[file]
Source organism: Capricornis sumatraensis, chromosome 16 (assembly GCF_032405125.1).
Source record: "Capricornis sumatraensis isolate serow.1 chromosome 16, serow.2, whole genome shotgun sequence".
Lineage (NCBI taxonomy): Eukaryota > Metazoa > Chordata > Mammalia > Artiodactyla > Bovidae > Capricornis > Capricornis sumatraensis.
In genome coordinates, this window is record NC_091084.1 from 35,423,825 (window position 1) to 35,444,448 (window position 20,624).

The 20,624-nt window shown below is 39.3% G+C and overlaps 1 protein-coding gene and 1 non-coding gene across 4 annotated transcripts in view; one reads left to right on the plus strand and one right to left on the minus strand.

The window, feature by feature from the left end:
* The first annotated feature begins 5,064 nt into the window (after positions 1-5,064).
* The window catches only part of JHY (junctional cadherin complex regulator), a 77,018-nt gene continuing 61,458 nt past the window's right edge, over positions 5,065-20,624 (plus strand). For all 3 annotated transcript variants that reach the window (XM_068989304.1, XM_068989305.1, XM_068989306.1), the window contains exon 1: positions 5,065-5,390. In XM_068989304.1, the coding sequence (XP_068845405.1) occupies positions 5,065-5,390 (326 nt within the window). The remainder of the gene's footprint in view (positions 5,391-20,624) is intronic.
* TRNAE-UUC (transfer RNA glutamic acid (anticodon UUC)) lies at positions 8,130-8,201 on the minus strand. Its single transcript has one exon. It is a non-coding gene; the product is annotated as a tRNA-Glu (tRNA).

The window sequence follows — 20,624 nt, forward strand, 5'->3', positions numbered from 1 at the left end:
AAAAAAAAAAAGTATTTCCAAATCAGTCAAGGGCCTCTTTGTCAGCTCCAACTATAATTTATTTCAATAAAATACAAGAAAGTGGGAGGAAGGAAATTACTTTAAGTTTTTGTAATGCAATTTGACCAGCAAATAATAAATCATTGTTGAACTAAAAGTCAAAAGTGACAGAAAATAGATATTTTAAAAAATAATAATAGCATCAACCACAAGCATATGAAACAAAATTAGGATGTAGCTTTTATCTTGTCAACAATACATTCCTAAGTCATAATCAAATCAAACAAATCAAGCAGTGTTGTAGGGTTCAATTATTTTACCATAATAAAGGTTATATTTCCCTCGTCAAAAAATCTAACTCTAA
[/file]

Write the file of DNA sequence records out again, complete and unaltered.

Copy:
Source organism: Capricornis sumatraensis, chromosome 16 (assembly GCF_032405125.1).
Source record: "Capricornis sumatraensis isolate serow.1 chromosome 16, serow.2, whole genome shotgun sequence".
Lineage (NCBI taxonomy): Eukaryota > Metazoa > Chordata > Mammalia > Artiodactyla > Bovidae > Capricornis > Capricornis sumatraensis.
In genome coordinates, this window is record NC_091084.1 from 35,423,825 (window position 1) to 35,444,448 (window position 20,624).

The 20,624-nt window shown below is 39.3% G+C and overlaps 1 protein-coding gene and 1 non-coding gene across 4 annotated transcripts in view; one reads left to right on the plus strand and one right to left on the minus strand.

The window, feature by feature from the left end:
* The first annotated feature begins 5,064 nt into the window (after positions 1-5,064).
* The window catches only part of JHY (junctional cadherin complex regulator), a 77,018-nt gene continuing 61,458 nt past the window's right edge, over positions 5,065-20,624 (plus strand). For all 3 annotated transcript variants that reach the window (XM_068989304.1, XM_068989305.1, XM_068989306.1), the window contains exon 1: positions 5,065-5,390. In XM_068989304.1, the coding sequence (XP_068845405.1) occupies positions 5,065-5,390 (326 nt within the window). The remainder of the gene's footprint in view (positions 5,391-20,624) is intronic.
* TRNAE-UUC (transfer RNA glutamic acid (anticodon UUC)) lies at positions 8,130-8,201 on the minus strand. Its single transcript has one exon. It is a non-coding gene; the product is annotated as a tRNA-Glu (tRNA).

The window sequence follows — 20,624 nt, forward strand, 5'->3', positions numbered from 1 at the left end:
AAAAAAAAAAAGTATTTCCAAATCAGTCAAGGGCCTCTTTGTCAGCTCCAACTATAATTTATTTCAATAAAATACAAGAAAGTGGGAGGAAGGAAATTACTTTAAGTTTTTGTAATGCAATTTGACCAGCAAATAATAAATCATTGTTGAACTAAAAGTCAAAAGTGACAGAAAATAGATATTTTAAAAAATAATAATAGCATCAACCACAAGCATATGAAACAAAATTAGGATGTAGCTTTTATCTTGTCAACAATACATTCCTAAGTCATAATCAAATCAAACAAATCAAGCAGTGTTGTAGGGTTCAATTATTTTACCATAATAAAGGTTATATTTCCCTCGTCAAAAAATCTAACTCTAA